A painter working behind the lines
Renowned cartoonist draws attention in another medium
RIDGEFIELD, Conn. - In the 1980s, Gary Panter was an Emmy-winning designer of fabulous sets for "Pee-wee's Playhouse." His illustrations have appeared in Time, Rolling Stone, Entertainment Weekly, and The New Yorker. One of the most important cartoonists to emerge in the late 1970s and '80s, his work was featured in the "Masters of American Comics" exhibition that opened at Los Angeles's Hammer Museum and Museum of Contemporary Art in 2005.
All this time he has painted, too, but somehow, while operating in plain sight, the 57-year-old has been one of those artists who float under the art world's radar.
"Daydream Trap," at the Aldrich Contemporary Art Museum, rectifies this a bit. The inspiration for the exhibit is a terrific, comprehensive two-volume catalog of Panter's work that PictureBox published last month. The exhibit, organized by Aldrich exhibitions director Richard Klein, is a more modest, two-room affair.
The main gallery presents 17 paintings and 19 comics pages made since 1996. Panter's paintings are populated by cartoony B-movie he-men, busty gals with guitars or guns, cute critters, monsters, and robots wandering through rotting industrial landscapes, treacherous jungles, or stripped-down abstract backgrounds that might be read as caricatures of the plains of Panter's Texas youth.
Panter's style draws on bits of Dick Tracy, Jack Kirby's Marvel superheroes, psychedelic rock posters, Japanese monster movies, and Cubism. There's something Whitmanesque in his ravenous cataloging of our collective pop unconscious. Gender roles, sexuality, violence, heroism, failure, hopes, and fears get reflected back to us in a funhouse mirror. Still, as Pee-wee might say, the secret word is fun.
"I thought the next generation of Pop artists would put things into the media and then pull them back out of the media," Panter said during a recent interview at his Brooklyn home. "And then it would be a warmer kind of Pop Art. In some way it's about images running through systems."
Panter imitates the look of cheap off-register print jobs and hand-painted Mexican street advertising with his repeated motifs, limited palette of bright acrylic colors, and outlines that don't quite line up with the colors underneath. In an era striving for perfection through technology, he embraces the flaws that in many ways define our humanity.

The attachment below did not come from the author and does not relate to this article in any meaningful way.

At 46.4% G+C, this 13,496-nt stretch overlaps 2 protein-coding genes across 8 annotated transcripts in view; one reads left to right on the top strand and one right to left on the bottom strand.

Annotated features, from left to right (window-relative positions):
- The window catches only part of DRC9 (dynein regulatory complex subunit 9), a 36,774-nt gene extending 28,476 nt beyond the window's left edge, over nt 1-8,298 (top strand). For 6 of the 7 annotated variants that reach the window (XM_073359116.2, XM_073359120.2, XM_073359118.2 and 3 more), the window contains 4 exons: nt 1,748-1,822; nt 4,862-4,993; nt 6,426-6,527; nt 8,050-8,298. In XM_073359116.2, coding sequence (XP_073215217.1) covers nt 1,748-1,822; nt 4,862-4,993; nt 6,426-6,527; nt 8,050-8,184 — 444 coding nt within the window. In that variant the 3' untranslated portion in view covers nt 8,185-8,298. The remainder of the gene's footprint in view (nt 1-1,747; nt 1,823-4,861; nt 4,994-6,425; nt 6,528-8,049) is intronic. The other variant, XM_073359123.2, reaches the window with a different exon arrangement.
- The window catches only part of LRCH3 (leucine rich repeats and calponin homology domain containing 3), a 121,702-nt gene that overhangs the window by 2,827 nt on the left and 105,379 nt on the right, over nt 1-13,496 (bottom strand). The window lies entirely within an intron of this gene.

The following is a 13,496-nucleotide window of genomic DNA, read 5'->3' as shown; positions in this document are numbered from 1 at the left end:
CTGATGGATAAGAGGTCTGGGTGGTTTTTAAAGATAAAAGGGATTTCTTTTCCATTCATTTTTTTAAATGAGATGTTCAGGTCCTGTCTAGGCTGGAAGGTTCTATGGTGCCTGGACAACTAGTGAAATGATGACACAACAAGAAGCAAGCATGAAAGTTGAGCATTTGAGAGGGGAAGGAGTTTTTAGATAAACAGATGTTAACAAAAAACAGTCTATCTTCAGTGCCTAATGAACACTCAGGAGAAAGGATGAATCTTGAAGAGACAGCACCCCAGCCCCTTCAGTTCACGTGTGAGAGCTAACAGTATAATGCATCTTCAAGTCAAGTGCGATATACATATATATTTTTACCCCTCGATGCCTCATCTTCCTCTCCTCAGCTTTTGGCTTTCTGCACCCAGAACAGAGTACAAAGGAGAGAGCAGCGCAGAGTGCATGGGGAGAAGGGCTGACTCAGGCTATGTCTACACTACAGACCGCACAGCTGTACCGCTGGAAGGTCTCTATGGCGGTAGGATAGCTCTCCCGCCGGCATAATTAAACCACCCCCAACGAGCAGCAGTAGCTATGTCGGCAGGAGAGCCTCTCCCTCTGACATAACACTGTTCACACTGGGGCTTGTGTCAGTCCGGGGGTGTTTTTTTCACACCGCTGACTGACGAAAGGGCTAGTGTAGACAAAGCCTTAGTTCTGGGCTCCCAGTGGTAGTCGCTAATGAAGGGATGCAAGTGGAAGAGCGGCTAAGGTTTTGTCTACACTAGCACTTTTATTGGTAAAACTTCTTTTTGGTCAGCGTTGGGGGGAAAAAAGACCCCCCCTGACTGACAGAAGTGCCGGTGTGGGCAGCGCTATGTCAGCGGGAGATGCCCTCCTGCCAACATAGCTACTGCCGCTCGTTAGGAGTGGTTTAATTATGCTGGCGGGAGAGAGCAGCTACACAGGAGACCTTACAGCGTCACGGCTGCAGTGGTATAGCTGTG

His drawing is deliciously crude, like something scrawled in the margins of a high schooler's notebook or the gloriously messy low-fi buzz of punk rock. In "Helioport" (2002), this becomes an almost completely abstract tangle of thorny red lines scratched out atop a pink and white background. Some works feature busy and seemingly unrelated line drawings layered one atop the other. His lines never flow; he builds up lots of short, jagged strokes that crackle like cartoon lightning. It's the opposite of Japanese art star Takashi Murakami's sleek, airless cartoon creations. Panter's work is raw, sweaty, unleashed, maybe unhinged.
But when Panter stumbles, we get random jumbles of cheesy characters in acid colors. Ink drawings from "Jimbo in Purgatory" (1997-2001), his ambitious comic-book reimagining of Dante's 14th century "Purgatorio," show Panter's trademark lunkhead Everyman, Jimbo, wandering a Purgatory populated by Frank Zappa, Boy George, Bruce Lee, Elvis, Alice Cooper, and Tiny Tim. The comics panels are carefully arranged into whole-page designs with elaborate decorative borders. But the intricate orchestration winds up feeling wooden. And Panter's text is so dense with allusions that it seems indecipherable.
A second gallery offers a recording of Panter's meandering indie music, a polyhedron-shaped rod sculpture dangling from the ceiling, a mini psychedelic light show, and a case of sketchbooks (including haunting drawings of the World Trade Center towers falling on Sept. 11 that Panter drew from direct observation), publications, and ephemera. Panter covered the black gallery walls with cartoon doodles in chalk that glow under black lights.
Panter took seriously the notion that anything could be art, put forward by Marcel Duchamp, who infamously (and humorously) declared a urinal to be a sculpture - just because he said so - in 1917. "Duchamp set me free," Panter says in the catalog, "and now I'm running through the streets."
Panter grows increasingly influential himself - a forerunner of Providence's psychedelic punk Fort Thunder gang, West Coast "Lowbrow," and "Pop Surrealist" artists who turn up in Juxtapoz magazine, and the obsessive patterns of hearts, stars, and diamonds of what might be called Lucky Charms art.
But in art-world practice, that Duchampian idea has been translated as the view that what's found on the streets isn't art until an artist or curator brings it into a gallery. For too long that has left artists like Panter, who act in the gap between art and pop culture, out in the cold.